32nd Day

Posted On August 22, 2006

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NEGERI SEMBILAN DARUL KHUSUS,Negeri Sembilan, The Special Abode

Capital Seremban
Yang Di-Pertuan Besar Tuanku Ja’afar ibni Almarhum Tuanku Abdul Rahman
Chief Minister Dato’ Seri Utama Haji Mohamad Haji Hasan

Statistics (Malaysia Statistics Dept., 2005)

Population 946,300 (est.): Malay 54.86%, Other Bumiputera 1.42% (Temuan, Semelai), Chinese 23.91%, Indian 15.24%, Others 0.43%, Non-citizens 4.14% (Indonesian, Vietnamese)

Religious breakdown (2000) Islam 58.6%, Buddhism 20.3%, Hinduism 13.9%, Taoism/Confucianism 3.0%, Christianity 2.7%, Tribal 0.6%, Others 0.3%, No Religion 0.5%, Unknown 0.1%

Incidence of poverty (2004) 1.4% (Hardcore: 0.2%)

The name is believed to derive from the nine districts or nagari (now known as luak) where the Minangkabaus (originally from West Sumatra) settled during the 15th century.

In the 18th century, attacks by the Bugis forced the Minangkabaus to seek protection from a prince from their homeland. The Minangkabau ruler sent his relative, Raja Melawar. After stabilizing the situation, Raja Melawar established himself as Sultan of Johor and confirmed his position by the granting of the title Yang di-Pertuan Besar Negeri Sembilan (He Who is Highest Lord of the Nine States) in 1773.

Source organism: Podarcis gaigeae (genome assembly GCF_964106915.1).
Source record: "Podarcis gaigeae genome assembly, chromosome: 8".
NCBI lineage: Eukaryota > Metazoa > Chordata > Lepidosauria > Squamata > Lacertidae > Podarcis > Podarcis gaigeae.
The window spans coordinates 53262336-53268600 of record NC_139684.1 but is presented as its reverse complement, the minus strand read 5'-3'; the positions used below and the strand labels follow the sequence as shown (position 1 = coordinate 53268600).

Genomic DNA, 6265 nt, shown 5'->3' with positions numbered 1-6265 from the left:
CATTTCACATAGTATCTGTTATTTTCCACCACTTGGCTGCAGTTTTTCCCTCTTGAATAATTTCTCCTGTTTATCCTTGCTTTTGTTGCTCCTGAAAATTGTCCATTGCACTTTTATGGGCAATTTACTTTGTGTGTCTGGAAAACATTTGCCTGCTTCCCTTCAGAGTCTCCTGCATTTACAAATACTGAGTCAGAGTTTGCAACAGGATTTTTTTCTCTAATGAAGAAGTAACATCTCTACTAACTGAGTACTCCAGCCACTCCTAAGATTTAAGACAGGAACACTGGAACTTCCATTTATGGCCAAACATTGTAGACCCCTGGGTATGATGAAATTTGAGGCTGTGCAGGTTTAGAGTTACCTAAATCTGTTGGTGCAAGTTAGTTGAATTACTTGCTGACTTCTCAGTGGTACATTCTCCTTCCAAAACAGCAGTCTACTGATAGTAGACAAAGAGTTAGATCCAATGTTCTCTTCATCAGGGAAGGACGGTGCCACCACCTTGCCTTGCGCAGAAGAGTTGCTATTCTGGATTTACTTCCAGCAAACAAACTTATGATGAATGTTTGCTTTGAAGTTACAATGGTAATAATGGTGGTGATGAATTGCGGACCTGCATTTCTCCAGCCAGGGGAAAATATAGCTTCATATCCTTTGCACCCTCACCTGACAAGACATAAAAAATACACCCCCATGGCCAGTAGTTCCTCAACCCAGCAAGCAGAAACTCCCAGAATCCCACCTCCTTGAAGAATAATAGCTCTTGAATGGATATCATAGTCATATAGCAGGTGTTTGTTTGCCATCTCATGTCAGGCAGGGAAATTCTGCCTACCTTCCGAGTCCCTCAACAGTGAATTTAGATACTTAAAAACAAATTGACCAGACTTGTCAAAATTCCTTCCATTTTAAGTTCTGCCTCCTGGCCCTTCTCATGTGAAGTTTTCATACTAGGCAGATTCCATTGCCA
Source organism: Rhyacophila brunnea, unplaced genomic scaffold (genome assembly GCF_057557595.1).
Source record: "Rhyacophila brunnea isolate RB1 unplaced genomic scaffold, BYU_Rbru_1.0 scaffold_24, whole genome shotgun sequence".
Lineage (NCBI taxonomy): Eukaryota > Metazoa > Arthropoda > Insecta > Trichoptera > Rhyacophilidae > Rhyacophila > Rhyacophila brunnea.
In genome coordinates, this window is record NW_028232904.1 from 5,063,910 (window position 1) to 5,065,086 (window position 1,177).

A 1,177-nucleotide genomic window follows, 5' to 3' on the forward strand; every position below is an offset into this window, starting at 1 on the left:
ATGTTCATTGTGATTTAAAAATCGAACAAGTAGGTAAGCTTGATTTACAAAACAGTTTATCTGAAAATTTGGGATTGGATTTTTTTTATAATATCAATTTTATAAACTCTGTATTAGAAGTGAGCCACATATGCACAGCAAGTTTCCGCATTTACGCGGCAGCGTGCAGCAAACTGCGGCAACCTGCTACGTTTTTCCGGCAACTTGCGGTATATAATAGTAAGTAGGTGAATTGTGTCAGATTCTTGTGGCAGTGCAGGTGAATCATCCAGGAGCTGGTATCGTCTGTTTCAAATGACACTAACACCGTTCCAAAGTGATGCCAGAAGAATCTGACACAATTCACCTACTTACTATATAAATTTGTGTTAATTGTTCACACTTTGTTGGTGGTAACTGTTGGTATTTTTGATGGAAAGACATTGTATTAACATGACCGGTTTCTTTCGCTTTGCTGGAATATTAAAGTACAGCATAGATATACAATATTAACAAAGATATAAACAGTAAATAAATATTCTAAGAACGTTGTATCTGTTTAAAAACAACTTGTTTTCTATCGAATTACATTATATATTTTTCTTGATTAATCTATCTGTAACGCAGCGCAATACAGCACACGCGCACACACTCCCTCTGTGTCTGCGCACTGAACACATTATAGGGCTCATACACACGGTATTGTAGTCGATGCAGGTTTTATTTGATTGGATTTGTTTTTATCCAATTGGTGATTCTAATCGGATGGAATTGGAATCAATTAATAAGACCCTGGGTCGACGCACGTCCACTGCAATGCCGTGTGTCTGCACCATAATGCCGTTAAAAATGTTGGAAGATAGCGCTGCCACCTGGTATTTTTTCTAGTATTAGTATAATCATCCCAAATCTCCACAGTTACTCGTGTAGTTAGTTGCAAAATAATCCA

Negeri Sembilan has provisions on the procedure to convert out of Islam in its state Islamic enactment.

1. People will know that God has created them uniquely in His own image.
2. Healing for the ageing survivors of the Japanese atrocities in World War II. [Jelebu, Kuala Pilah and Rembau witnessed some of the worst ‘Sook Ching’ atrocities committed by Japanese troops against the local Chinese population. Over 1,400 villagers were killed in the 1942 Jelulung Massacre in Titi.]
3. Relevant authority will take necessary steps to rectify the water woes in Seremban.
4. Effective rehabilitation programs and measures to combat drug abuse. [Drug addiction continues to be a pressing problem, especially among the youth in Seremban, Tampin and Jempol.]
5. Economic development and employment opportunities to prevent brain-drain.
6. Open doors for campus-outreaches. [Thousands of local and international students study at Nilai College and Inti College in Bandar Baru Nilai, and Lagenda College in Mantin.]
7. Church: unity, vision & passion for the lost, more dedicated leaders and committed full time workers. [Rapid migrations of Christians to Kuala Lumpur have drained some churches of their manpower.]

“Prayer does the things my hands cannot do” – Rev Voon Yuen Woh


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